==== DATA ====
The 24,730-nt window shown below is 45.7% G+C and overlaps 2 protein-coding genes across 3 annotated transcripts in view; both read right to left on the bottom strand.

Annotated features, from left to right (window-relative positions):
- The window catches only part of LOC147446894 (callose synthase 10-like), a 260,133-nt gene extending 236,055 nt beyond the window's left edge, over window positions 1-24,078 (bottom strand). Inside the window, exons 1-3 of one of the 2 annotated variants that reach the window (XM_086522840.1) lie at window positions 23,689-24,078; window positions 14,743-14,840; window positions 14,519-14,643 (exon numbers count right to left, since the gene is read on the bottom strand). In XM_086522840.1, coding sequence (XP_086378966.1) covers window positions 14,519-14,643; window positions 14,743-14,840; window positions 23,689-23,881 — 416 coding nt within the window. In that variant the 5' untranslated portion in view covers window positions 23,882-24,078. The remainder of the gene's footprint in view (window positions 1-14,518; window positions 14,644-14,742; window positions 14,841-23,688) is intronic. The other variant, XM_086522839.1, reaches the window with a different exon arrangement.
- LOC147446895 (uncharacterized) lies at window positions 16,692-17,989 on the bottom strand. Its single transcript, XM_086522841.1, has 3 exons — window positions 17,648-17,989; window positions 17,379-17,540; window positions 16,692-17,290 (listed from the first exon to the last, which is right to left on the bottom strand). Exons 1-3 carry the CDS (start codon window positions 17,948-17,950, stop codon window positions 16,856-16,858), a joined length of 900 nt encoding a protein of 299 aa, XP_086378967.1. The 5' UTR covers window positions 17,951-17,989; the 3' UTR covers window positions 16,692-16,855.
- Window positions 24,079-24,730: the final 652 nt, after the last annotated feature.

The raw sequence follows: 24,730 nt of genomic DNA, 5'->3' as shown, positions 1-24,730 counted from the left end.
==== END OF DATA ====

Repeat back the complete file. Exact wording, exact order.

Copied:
The 24,730-nt window shown below is 45.7% G+C and overlaps 2 protein-coding genes across 3 annotated transcripts in view; both read right to left on the bottom strand.

Annotated features, from left to right (window-relative positions):
- The window catches only part of LOC147446894 (callose synthase 10-like), a 260,133-nt gene extending 236,055 nt beyond the window's left edge, over window positions 1-24,078 (bottom strand). Inside the window, exons 1-3 of one of the 2 annotated variants that reach the window (XM_086522840.1) lie at window positions 23,689-24,078; window positions 14,743-14,840; window positions 14,519-14,643 (exon numbers count right to left, since the gene is read on the bottom strand). In XM_086522840.1, coding sequence (XP_086378966.1) covers window positions 14,519-14,643; window positions 14,743-14,840; window positions 23,689-23,881 — 416 coding nt within the window. In that variant the 5' untranslated portion in view covers window positions 23,882-24,078. The remainder of the gene's footprint in view (window positions 1-14,518; window positions 14,644-14,742; window positions 14,841-23,688) is intronic. The other variant, XM_086522839.1, reaches the window with a different exon arrangement.
- LOC147446895 (uncharacterized) lies at window positions 16,692-17,989 on the bottom strand. Its single transcript, XM_086522841.1, has 3 exons — window positions 17,648-17,989; window positions 17,379-17,540; window positions 16,692-17,290 (listed from the first exon to the last, which is right to left on the bottom strand). Exons 1-3 carry the CDS (start codon window positions 17,948-17,950, stop codon window positions 16,856-16,858), a joined length of 900 nt encoding a protein of 299 aa, XP_086378967.1. The 5' UTR covers window positions 17,951-17,989; the 3' UTR covers window positions 16,692-16,855.
- Window positions 24,079-24,730: the final 652 nt, after the last annotated feature.

The raw sequence follows: 24,730 nt of genomic DNA, 5'->3' as shown, positions 1-24,730 counted from the left end.